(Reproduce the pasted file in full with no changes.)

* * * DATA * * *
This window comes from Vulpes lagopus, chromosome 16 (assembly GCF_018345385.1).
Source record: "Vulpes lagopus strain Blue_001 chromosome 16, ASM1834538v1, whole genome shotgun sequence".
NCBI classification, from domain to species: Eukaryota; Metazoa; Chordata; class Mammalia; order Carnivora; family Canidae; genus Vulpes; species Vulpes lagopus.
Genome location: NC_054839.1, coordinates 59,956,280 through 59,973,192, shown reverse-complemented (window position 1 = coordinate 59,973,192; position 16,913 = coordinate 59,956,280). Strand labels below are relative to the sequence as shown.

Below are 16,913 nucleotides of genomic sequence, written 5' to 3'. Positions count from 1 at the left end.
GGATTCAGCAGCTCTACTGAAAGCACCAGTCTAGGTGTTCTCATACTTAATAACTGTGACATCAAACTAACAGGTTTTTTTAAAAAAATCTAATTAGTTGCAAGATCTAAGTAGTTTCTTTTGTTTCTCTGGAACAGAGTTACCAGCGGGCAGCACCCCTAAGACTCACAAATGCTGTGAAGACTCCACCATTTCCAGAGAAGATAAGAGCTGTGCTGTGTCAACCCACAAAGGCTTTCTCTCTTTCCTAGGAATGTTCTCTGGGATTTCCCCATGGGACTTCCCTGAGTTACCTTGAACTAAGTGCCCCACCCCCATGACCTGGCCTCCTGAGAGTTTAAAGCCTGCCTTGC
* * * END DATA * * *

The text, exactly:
This window comes from Vulpes lagopus, chromosome 16 (assembly GCF_018345385.1).
Source record: "Vulpes lagopus strain Blue_001 chromosome 16, ASM1834538v1, whole genome shotgun sequence".
NCBI classification, from domain to species: Eukaryota; Metazoa; Chordata; class Mammalia; order Carnivora; family Canidae; genus Vulpes; species Vulpes lagopus.
Genome location: NC_054839.1, coordinates 59,956,280 through 59,973,192, shown reverse-complemented (window position 1 = coordinate 59,973,192; position 16,913 = coordinate 59,956,280). Strand labels below are relative to the sequence as shown.

Below are 16,913 nucleotides of genomic sequence, written 5' to 3'. Positions count from 1 at the left end.
GGATTCAGCAGCTCTACTGAAAGCACCAGTCTAGGTGTTCTCATACTTAATAACTGTGACATCAAACTAACAGGTTTTTTTAAAAAAATCTAATTAGTTGCAAGATCTAAGTAGTTTCTTTTGTTTCTCTGGAACAGAGTTACCAGCGGGCAGCACCCCTAAGACTCACAAATGCTGTGAAGACTCCACCATTTCCAGAGAAGATAAGAGCTGTGCTGTGTCAACCCACAAAGGCTTTCTCTCTTTCCTAGGAATGTTCTCTGGGATTTCCCCATGGGACTTCCCTGAGTTACCTTGAACTAAGTGCCCCACCCCCATGACCTGGCCTCCTGAGAGTTTAAAGCCTGCCTTGC